6. Chris Sinclair says:

    I like the idea of double-blind refereeing in principle. However, I always post my papers on the arXiv a couple of weeks before submitting (this sometimes produces interesting feedback or comments that can be included in the submitted version), and I look daily at all the newly posted titles in the mathematics and mathematical physics sections of arXiv. Thus, anybody can discover easily the authorship of my submissions, and I theirs, assuming they post to the arXiv before they submit.

    Moreover, for most of the referee requests made of me, I have known at least one of the authors, and would have been able to guess their identity even if it was not presented to me. There have been a minority of requests for authors unknown to me, and for these a double-blind system may work.

    Finally, while it can be irksome that senior scientists often get their papers or grants rubber-stamped, it is also often the case that these individuals have made profound contributions to the field and their opinion of what is interesting or important may deserve a certain reverence. I’m not sure I necessarily buy this argument, being non-senior myself, but the case could be made …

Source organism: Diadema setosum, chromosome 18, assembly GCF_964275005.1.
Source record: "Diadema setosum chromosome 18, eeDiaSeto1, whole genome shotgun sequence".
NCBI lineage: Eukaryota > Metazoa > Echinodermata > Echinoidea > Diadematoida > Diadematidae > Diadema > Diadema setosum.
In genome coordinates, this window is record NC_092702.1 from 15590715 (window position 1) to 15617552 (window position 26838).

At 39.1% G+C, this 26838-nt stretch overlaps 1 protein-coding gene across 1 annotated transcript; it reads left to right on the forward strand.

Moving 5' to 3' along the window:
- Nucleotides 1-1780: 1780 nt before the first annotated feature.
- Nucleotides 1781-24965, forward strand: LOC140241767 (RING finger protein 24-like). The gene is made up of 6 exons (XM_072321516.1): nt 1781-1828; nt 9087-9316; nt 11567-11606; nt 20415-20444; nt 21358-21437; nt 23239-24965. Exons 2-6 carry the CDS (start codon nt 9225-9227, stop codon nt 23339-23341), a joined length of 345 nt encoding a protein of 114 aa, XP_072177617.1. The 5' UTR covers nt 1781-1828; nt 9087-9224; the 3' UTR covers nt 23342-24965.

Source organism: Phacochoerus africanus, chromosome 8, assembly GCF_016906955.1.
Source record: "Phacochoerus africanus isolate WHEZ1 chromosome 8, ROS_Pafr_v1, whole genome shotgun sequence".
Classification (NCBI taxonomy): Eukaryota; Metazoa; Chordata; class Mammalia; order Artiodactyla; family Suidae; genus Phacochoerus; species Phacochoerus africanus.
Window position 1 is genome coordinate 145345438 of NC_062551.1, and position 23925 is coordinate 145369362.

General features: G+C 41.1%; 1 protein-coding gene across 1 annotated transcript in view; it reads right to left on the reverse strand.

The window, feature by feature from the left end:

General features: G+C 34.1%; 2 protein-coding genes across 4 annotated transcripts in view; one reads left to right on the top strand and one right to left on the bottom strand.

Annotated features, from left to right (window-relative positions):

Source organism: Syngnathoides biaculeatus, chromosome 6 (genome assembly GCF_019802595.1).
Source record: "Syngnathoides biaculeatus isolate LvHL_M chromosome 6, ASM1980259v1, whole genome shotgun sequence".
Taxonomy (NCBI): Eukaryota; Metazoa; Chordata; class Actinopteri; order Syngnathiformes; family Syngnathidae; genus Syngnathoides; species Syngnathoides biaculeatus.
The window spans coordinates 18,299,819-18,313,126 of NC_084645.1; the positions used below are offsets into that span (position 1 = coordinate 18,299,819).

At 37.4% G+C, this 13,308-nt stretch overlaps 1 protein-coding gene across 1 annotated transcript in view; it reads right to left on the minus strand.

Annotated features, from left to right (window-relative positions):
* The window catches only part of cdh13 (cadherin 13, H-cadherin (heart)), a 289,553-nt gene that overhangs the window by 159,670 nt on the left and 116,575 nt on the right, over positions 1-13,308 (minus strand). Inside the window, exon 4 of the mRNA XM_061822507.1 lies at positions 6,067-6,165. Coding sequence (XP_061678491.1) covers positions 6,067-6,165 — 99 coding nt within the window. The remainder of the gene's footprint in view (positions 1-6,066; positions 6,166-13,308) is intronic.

As for the paucity of women in mathematics departments, I don’t know the underlying cause, nor the solution to this problem. But I would very much like to know a solution. I feel like our students (grad students in particular) are wanting for role-models. -=C

  7. Emily Sprague says: